We propose a novel single-cell high-sensitivity high-throughput technique for analysis of genetic heterogeneity across tissue samples. The technique involves building matrices of millions of microwells directly onto tissue slices using photolithography, performing separate but simultaneous PCR reactions in the wells, and then reading out the results by fluorescence detection. The technique would offer improved sensitivity with respect to current high-throughput methods (immunohistochemistry, in-situ hybridization) and improved throughput with respect to high-sensitivity methods (laser capture microdissection). The proposed project would produce proof of principle for the technique. The chosen model system is KRAS mutation in colorectal cancer, due to its immediate clinical usefulness in testing for drug resistance, as well as due to our local expertise and availability o tissue samples. Our preliminary results show successful amplification of tissue DNA inside the microwell matrix in- situ, but we still need to assemble mutation maps and optimize the technique. The accomplishment of these goals will prove the technique for use with colorectal cancer and serve as a basis for expansions into other applications. For example, it could revolutionize pathology by providing the best of both worlds (high sensitivity and high throughput) while preserving the morphological information. It would have very important and immediate application in clinical tests for drug resistance in cases of known mutations (KRAS in colorectal cancer and T790/MET in lung cancer), saving $100M's and improving treatment by avoiding the use of expensive targeted drugs on resistant patients. The technique would also be a wonderful tool to study the relationship between genetic heterogeneity and cancer invasiveness/lethality in prostate cancer. If extended to RT-PCR, it could also accurately stratify patients in breast cancer based on HER2 expression, thereby improving treatments and outcomes. Thus the technique would be a transformative tool of high impact and broad applicability in fundamental research of the cellular basis of disease.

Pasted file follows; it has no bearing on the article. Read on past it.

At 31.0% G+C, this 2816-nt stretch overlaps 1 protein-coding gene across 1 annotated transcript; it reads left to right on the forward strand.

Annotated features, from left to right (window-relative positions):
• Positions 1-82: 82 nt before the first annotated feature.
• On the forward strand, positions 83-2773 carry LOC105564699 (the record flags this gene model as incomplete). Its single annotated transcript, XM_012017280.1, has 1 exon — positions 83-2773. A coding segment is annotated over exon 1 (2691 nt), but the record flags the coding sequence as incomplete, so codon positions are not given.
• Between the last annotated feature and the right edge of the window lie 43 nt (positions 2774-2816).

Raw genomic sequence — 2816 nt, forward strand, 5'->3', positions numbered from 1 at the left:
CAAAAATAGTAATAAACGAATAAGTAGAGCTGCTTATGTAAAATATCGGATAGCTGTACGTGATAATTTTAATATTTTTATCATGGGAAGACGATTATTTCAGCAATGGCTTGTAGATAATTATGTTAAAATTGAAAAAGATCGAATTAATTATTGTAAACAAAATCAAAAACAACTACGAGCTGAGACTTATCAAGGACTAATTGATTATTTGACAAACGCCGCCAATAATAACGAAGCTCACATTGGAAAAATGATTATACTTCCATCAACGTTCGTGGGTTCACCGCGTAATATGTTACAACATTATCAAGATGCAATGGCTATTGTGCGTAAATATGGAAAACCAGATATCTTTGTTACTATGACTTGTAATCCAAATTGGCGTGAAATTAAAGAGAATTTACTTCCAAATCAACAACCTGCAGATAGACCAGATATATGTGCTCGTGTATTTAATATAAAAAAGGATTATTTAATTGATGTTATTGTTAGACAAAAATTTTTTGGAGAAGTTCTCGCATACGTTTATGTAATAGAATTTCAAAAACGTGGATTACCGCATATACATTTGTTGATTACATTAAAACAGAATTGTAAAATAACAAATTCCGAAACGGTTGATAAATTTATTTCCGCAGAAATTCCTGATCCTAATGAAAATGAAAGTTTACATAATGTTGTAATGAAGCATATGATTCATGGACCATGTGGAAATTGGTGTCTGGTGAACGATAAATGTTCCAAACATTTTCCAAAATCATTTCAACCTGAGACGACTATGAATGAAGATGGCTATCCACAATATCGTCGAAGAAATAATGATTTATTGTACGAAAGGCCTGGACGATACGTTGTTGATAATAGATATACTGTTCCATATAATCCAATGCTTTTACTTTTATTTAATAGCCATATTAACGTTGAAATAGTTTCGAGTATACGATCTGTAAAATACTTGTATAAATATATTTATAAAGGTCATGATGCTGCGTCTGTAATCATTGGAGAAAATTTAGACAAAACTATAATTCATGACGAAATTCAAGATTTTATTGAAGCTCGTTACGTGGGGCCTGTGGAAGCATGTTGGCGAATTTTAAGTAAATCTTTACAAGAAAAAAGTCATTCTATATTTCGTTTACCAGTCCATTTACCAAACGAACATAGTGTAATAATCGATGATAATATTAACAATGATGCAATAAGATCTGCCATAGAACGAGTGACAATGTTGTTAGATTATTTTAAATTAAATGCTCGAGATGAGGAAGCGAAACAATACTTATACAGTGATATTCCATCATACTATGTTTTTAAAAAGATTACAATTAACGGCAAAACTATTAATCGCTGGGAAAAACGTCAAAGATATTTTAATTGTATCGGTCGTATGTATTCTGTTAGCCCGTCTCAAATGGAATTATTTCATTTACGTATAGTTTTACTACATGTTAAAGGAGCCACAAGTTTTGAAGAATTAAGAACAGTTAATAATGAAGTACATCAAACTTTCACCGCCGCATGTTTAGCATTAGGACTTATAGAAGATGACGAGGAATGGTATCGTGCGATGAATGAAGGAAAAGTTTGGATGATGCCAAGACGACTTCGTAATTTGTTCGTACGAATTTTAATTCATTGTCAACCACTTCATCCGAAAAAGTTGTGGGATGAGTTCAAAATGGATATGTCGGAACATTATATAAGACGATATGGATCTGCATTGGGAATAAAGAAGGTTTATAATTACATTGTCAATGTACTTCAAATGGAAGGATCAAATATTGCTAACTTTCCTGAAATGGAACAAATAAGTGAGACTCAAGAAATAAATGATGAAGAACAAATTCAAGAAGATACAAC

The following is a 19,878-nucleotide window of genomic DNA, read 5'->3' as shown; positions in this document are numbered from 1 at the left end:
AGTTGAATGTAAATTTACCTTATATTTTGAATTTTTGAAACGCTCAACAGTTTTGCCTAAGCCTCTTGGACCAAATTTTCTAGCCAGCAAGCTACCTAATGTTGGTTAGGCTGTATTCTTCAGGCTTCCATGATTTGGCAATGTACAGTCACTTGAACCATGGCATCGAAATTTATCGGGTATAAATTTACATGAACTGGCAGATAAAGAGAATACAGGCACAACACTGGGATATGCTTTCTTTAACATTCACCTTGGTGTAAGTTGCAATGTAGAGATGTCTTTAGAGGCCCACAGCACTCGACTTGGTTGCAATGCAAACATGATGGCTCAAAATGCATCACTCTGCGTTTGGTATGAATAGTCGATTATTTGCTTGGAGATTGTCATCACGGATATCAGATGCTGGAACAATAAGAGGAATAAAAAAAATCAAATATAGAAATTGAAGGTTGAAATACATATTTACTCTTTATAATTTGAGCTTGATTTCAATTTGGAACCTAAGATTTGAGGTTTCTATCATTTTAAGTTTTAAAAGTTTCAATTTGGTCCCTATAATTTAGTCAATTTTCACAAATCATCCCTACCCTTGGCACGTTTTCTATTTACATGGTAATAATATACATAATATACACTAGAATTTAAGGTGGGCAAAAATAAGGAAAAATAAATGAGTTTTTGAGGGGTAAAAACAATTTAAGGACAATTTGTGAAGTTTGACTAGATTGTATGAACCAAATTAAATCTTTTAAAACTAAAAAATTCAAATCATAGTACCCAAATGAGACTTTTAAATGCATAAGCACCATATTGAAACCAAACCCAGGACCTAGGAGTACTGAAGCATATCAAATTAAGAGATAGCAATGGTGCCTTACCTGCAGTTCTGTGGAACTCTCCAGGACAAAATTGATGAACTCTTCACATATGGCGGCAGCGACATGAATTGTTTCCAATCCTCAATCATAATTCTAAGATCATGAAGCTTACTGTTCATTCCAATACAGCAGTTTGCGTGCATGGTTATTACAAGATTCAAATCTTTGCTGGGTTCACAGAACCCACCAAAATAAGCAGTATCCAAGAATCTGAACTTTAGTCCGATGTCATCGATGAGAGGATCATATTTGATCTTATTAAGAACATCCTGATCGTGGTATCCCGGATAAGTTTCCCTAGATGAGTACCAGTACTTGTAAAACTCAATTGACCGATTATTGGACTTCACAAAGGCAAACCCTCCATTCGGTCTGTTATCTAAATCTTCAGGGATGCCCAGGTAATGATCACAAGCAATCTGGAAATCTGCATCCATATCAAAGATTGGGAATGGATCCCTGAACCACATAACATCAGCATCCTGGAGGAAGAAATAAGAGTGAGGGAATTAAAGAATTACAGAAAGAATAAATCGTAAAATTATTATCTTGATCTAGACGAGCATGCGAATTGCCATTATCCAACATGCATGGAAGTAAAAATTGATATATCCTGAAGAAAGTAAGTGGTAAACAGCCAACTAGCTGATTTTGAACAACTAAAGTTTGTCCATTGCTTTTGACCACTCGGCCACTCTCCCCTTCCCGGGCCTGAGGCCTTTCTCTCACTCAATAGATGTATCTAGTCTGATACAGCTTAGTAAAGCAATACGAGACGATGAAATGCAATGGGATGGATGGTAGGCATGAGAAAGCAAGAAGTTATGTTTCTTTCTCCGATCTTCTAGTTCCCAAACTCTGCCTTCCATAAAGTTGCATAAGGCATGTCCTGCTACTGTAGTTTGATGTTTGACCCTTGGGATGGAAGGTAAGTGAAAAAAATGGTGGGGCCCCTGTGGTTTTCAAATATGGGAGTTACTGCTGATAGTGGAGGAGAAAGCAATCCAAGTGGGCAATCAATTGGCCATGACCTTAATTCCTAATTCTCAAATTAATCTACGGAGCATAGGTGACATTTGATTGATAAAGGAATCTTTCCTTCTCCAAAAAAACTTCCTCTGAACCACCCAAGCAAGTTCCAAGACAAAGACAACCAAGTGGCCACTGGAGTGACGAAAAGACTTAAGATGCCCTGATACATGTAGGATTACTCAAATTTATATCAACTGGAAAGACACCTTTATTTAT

We propose a new technique for high-throughput and high-sensitivity analysis of genetic heterogeneity in tissue samples, which uses parallelized PCR and optical detection from millions of independent tiny wells, while retaining the contextual information of the tissue. The technique would have a broad transformative impact in the fundamental research of the cellular basis of disease, as well as in related clinical practice, e.g in understanding and testing for drug resistance in colorectal, breast, and lung cancers, which would save lives and $100M's in costs.
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